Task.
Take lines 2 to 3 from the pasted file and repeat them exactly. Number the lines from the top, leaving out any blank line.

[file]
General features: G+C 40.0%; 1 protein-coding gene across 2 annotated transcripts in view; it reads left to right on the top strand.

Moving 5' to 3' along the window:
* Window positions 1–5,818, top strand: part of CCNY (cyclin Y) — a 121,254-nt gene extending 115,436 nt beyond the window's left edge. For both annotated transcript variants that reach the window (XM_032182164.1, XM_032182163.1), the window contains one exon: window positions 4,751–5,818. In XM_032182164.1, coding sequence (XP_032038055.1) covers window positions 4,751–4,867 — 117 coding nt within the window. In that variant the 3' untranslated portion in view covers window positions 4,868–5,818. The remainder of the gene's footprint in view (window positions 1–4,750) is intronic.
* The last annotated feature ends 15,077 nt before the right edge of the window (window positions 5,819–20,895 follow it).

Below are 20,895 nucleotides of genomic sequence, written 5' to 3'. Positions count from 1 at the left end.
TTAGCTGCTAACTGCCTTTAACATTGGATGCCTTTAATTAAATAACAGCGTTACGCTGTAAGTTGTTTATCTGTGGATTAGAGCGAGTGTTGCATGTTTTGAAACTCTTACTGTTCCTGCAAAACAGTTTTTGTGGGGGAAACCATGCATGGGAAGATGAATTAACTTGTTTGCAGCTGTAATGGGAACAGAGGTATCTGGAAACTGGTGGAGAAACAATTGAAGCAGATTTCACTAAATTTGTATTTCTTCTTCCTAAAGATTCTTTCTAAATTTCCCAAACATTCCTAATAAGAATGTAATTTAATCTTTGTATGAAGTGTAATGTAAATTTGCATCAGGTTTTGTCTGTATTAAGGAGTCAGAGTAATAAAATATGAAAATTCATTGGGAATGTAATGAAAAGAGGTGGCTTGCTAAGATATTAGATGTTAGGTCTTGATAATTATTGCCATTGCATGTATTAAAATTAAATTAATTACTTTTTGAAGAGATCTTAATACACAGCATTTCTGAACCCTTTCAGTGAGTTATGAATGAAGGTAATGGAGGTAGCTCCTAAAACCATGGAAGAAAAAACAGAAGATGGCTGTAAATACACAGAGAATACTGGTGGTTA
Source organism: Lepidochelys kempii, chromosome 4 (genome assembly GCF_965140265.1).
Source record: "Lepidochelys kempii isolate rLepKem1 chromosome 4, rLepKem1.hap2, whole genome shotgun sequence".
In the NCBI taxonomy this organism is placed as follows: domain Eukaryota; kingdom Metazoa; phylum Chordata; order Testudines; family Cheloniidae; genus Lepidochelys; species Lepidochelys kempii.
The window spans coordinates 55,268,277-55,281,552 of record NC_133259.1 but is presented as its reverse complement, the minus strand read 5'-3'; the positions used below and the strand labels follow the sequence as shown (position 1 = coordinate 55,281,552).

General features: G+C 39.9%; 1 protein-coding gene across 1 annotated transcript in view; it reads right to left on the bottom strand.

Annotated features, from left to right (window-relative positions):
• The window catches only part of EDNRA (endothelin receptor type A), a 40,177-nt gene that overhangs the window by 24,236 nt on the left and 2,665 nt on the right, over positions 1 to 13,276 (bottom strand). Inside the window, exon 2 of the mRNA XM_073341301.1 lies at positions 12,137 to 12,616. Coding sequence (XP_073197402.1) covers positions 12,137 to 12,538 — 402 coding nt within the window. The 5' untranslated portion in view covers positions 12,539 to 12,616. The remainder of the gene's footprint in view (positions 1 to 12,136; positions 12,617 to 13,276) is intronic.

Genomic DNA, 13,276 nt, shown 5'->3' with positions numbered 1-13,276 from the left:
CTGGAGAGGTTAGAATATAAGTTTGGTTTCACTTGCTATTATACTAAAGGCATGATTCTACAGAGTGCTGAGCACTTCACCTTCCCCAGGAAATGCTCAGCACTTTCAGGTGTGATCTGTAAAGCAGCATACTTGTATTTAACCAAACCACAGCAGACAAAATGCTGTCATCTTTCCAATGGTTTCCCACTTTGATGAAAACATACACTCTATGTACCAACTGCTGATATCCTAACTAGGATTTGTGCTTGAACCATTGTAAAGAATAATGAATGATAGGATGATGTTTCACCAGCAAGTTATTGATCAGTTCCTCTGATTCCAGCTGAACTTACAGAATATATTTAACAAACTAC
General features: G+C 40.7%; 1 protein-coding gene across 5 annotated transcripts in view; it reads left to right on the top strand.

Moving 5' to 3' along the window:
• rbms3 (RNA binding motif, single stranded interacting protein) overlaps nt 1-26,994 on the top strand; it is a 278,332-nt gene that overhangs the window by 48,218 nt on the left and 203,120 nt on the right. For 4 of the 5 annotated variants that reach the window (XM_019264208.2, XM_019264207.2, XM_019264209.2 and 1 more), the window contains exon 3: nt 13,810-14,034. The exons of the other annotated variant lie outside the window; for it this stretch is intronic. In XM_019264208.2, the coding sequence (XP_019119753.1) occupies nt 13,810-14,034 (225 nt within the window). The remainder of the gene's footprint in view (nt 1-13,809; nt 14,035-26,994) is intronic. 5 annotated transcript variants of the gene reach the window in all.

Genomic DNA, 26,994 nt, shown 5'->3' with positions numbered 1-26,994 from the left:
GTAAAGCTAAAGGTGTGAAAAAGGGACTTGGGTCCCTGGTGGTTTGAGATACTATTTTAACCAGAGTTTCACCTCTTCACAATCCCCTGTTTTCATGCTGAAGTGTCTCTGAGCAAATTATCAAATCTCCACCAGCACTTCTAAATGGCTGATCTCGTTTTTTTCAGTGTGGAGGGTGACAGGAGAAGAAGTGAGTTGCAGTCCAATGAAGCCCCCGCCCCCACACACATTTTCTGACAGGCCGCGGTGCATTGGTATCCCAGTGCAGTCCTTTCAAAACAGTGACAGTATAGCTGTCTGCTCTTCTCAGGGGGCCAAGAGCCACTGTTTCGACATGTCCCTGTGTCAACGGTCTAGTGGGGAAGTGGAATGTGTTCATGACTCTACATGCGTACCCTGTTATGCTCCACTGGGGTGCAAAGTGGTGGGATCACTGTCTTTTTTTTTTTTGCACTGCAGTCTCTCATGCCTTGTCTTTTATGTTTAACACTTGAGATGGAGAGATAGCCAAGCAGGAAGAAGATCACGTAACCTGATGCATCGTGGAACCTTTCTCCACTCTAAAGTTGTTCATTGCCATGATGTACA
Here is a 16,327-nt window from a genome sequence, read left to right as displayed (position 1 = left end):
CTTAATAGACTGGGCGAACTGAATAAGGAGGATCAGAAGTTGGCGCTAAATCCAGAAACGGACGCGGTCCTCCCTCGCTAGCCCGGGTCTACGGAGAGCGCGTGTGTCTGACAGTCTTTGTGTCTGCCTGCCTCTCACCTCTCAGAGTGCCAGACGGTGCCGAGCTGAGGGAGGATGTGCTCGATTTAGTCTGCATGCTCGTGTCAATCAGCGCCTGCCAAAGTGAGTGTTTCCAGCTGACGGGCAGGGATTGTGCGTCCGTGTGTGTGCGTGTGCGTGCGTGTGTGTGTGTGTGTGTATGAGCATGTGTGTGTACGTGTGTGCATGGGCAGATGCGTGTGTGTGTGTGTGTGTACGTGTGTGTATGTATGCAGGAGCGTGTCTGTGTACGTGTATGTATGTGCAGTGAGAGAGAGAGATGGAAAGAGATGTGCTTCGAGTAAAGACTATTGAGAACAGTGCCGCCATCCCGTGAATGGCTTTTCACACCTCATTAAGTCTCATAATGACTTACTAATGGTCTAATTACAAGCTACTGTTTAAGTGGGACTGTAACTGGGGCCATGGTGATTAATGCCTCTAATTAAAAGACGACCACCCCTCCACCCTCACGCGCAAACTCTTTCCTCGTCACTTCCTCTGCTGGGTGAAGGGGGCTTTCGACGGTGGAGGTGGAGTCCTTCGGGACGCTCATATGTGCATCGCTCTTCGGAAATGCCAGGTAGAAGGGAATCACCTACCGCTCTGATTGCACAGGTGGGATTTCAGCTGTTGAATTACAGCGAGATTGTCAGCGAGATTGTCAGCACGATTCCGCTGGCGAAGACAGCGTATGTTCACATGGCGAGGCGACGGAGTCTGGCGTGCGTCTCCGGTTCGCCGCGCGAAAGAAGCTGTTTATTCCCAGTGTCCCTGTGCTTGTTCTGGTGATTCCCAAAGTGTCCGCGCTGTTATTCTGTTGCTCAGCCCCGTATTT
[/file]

Moving 5' to 3' along the window:
* Window positions 1–5,818, top strand: part of CCNY (cyclin Y) — a 121,254-nt gene extending 115,436 nt beyond the window's left edge. For both annotated transcript variants that reach the window (XM_032182164.1, XM_032182163.1), the window contains one exon: window positions 4,751–5,818. In XM_032182164.1, coding sequence (XP_032038055.1) covers window positions 4,751–4,867 — 117 coding nt within the window. In that variant the 3' untranslated portion in view covers window positions 4,868–5,818. The remainder of the gene's footprint in view (window positions 1–4,750) is intronic.